Knitting Like A Sailor

Monday, November 22, 2004

I am a Knit Twit.

Let me clarify. I'm not a knitdweeb, or at least I don't think I am. I know how to knit, I know how to purl. Decreases, increases, I've done my share. I actually know several ways of doing all of them, if you want to get technical. I don't like the new fashion yarns, I feel that they distract from a well knit project. Which, for all I know, may be their purpose. I don't usually want instant gratification. I enjoy watching a pattern build up row by row, and I appreciate fancy stitch patterns and colorwork. I have mentioned that I aspire to someday knit Starmore patterns, but in truth the main thing that holds me away from trying them is finances. My cables are proudly erect on their background stitches, my floats don't peek through to the surface, my fair isles aren't ruched (mainly because I rip those sections out but hey) and my knitting even, to gauge, and quite consistent for a not new yet not really experienced knitter.
However, I have today come to the conclusion that I am a stupid knitter.
Please, allow me to present the evidence accumulated over the past few weeks.
Last year my eldest son chose a sweater pattern that he really liked, a raglan aran, and requested I knit it for him. This year, when I asked him if he'd like a pair of socks or a scarf for Christmas, he said no mom, I really want you to make that sweater for me please. I sighed and said sure, let me dig it out. I found the pattern and the yarn and the needles and off I went. Stupid mistake number one, I didn't actually look inside the page protector that I had the working copy in to make sure it was all there. It isn't. I have the directions for the front and the back and about half of the first sentence for the sleeves and that's it. Okay, I'll just retrieve the book and make a new set of copies.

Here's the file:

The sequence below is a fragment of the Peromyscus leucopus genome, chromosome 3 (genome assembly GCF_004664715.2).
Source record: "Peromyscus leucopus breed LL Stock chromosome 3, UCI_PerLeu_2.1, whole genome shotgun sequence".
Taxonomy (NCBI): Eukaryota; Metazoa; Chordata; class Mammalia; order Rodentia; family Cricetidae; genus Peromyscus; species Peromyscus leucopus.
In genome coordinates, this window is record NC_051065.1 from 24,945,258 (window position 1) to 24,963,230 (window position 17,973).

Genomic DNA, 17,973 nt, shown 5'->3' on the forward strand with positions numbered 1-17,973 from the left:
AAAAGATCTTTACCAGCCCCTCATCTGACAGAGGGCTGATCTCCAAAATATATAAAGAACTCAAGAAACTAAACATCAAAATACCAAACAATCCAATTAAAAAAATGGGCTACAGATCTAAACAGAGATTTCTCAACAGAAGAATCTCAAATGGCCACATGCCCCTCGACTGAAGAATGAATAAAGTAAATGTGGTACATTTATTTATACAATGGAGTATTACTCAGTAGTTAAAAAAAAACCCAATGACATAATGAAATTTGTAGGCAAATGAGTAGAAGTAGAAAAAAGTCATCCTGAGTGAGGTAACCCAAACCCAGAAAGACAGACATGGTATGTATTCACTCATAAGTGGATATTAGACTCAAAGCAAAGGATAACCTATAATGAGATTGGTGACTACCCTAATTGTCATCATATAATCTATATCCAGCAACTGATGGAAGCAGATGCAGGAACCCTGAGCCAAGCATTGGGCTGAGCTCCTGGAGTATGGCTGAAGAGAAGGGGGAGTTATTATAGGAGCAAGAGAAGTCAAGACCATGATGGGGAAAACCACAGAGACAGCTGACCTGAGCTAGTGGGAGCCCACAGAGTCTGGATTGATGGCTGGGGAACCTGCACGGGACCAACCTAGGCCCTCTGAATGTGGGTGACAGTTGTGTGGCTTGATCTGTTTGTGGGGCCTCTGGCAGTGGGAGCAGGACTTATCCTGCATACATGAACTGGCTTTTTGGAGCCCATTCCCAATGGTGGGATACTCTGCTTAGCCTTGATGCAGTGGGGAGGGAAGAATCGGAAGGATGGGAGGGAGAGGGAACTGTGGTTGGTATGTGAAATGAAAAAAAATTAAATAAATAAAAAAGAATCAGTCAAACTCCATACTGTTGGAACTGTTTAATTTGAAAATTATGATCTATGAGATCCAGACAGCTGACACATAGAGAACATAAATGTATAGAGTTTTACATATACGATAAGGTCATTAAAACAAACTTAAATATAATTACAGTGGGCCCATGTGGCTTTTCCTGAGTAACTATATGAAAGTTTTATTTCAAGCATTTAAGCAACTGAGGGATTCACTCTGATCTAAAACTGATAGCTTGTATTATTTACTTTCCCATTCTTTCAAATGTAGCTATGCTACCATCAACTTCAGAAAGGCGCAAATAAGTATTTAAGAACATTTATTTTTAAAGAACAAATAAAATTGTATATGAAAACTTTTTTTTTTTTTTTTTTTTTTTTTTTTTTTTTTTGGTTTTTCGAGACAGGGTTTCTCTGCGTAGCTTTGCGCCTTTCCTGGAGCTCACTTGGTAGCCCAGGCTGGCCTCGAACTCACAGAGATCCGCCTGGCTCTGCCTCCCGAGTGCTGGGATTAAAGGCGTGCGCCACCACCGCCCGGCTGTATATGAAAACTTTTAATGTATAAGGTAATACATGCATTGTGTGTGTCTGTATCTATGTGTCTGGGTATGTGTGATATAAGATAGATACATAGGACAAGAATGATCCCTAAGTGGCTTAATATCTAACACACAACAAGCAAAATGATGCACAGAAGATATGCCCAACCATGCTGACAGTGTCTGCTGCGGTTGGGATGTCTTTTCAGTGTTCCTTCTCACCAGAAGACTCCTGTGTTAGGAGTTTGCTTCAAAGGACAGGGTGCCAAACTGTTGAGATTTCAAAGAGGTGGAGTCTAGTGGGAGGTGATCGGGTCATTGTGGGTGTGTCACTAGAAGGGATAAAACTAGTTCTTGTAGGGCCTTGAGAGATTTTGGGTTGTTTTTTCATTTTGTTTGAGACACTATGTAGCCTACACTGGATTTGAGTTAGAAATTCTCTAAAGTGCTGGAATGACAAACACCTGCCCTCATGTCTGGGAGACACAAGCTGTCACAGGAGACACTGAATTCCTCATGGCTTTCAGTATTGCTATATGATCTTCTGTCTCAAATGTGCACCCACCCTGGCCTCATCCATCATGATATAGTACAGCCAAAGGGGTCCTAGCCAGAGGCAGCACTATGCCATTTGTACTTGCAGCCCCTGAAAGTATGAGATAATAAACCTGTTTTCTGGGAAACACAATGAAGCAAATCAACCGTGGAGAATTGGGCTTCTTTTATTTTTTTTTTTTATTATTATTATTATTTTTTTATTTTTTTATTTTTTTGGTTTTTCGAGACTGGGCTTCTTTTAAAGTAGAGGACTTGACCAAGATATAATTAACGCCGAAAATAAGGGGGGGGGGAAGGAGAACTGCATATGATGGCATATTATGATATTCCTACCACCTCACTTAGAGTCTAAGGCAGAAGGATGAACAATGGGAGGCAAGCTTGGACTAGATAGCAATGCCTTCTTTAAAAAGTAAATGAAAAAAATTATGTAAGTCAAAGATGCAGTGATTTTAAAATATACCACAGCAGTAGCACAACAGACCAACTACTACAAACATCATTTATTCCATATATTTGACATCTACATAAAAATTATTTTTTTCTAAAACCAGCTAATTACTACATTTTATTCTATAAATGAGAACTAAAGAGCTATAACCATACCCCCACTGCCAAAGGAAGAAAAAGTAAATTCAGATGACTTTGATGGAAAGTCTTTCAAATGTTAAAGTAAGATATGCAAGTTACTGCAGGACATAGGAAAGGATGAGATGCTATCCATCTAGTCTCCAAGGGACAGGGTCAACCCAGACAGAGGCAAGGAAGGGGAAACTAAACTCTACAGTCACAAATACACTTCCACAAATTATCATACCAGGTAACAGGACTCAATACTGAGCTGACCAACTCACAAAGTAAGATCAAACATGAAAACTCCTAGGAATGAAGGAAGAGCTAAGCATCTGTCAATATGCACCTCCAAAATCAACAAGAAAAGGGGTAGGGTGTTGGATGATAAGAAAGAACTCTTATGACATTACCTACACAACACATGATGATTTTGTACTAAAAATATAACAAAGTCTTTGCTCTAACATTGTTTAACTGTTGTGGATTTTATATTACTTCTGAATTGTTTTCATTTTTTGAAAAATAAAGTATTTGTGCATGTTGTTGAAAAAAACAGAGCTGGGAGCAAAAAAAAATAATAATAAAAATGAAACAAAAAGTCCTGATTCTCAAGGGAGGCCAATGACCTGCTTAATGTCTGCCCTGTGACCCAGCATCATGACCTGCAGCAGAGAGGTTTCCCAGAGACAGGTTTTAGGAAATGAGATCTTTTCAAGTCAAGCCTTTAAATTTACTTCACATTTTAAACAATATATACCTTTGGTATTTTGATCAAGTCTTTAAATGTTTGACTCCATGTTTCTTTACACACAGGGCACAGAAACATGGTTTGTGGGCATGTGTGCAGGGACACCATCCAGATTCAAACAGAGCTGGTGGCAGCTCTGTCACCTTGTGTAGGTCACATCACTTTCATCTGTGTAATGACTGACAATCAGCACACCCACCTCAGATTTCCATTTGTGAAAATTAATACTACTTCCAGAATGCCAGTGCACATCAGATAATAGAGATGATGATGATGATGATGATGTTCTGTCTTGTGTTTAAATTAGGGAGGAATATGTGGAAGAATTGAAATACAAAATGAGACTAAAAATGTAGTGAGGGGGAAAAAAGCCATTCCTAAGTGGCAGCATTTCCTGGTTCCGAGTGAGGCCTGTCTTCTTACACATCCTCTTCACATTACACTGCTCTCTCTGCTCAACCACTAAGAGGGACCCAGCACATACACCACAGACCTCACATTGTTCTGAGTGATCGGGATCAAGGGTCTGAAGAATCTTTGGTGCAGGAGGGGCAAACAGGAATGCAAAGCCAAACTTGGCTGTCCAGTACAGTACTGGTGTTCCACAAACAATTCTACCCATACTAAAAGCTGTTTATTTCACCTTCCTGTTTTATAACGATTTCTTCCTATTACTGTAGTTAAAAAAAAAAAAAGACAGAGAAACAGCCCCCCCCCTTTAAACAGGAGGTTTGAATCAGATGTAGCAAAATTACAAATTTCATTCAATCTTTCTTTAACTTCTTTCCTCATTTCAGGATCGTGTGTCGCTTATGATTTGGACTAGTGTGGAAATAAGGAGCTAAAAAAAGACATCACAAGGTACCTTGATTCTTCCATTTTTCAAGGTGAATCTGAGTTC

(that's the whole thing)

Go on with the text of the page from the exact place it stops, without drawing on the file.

Stupid mistake number two. When I got the working copy set up, I did not make note of what pattern book it came out of. A pain in the arse but none-the-less , I'll go to the storage shed and dig through my patterns, it's not like i have that many, maybe one large size box full, if that even.
Stupid mistake number three, I actually attempted to enter the storage facility after Loverboy had been the only person to visit it for weeks. within 5 minutes I had been smashed on the shoulder by a falling toolbox, and conked in the head by a different, yet almost as heavy, box from the other side of the rickety stacks of boxes. I went back to the van, put the kids back in their car seats, fired up the mother ship and blasted on home, all the while thanking the high heavens that I hadn't actually gotten far enough into the storage shed that the children were in the door yet.